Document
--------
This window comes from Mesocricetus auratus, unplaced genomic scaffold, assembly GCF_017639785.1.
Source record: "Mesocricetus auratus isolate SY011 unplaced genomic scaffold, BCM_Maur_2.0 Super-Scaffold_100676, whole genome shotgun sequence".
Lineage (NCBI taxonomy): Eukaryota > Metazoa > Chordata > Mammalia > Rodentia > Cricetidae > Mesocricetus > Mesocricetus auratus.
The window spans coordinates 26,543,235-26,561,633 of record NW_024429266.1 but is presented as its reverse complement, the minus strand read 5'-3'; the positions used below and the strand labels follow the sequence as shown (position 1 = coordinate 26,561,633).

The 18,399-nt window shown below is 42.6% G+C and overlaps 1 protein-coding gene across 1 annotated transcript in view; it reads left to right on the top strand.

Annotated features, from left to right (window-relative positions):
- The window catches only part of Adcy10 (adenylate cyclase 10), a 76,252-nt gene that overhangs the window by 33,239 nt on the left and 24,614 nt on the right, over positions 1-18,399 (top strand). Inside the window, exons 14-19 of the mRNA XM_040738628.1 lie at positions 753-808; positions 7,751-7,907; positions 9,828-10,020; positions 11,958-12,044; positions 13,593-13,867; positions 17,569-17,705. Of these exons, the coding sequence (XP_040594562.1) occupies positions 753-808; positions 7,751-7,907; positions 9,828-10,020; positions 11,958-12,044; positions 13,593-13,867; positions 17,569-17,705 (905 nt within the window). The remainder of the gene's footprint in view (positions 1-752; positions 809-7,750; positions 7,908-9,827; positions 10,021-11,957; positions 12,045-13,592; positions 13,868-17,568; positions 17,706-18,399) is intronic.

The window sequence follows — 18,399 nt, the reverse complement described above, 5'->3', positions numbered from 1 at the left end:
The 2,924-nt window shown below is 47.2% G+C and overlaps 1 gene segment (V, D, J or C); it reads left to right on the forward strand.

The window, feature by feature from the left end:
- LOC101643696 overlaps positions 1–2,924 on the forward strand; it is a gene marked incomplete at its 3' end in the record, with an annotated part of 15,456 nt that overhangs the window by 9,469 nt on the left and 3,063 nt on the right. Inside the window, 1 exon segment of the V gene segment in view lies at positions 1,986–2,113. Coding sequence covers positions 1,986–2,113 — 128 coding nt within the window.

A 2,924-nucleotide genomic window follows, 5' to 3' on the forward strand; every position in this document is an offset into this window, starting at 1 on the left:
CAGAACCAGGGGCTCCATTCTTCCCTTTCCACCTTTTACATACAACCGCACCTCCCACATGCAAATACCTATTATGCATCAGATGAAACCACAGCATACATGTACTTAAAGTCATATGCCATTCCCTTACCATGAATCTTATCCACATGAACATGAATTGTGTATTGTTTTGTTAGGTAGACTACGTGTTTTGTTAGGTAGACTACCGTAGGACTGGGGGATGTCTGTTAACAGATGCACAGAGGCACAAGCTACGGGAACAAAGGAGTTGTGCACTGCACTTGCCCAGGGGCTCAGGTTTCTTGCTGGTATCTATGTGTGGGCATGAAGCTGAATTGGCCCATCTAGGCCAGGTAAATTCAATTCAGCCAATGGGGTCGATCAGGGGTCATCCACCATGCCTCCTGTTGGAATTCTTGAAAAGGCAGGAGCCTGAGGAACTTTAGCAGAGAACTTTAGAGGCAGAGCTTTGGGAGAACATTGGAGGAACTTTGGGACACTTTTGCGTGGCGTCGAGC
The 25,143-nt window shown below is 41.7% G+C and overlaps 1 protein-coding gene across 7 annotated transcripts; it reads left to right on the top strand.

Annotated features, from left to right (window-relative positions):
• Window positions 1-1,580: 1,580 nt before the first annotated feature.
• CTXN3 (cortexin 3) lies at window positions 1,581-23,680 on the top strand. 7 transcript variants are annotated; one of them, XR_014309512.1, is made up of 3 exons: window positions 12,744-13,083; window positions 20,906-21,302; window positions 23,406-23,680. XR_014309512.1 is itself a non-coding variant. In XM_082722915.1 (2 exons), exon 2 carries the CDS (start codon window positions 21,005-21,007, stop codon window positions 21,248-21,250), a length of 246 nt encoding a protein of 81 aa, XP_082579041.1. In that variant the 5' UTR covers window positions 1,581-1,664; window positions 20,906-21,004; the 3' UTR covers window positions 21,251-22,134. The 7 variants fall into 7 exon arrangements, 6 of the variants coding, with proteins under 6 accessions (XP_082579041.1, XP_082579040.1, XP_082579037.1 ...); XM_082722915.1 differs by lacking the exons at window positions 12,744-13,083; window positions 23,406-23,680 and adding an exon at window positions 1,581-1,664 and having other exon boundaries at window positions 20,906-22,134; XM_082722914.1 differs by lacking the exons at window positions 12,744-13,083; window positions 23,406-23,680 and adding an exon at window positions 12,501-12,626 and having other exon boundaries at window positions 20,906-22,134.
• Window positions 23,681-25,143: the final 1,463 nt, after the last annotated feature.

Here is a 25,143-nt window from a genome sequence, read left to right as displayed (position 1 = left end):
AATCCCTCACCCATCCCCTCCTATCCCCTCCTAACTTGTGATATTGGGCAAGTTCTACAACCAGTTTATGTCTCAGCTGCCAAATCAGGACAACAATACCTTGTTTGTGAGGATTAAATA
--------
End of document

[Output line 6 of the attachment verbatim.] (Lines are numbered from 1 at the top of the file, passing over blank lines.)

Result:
Annotated features, from left to right (window-relative positions):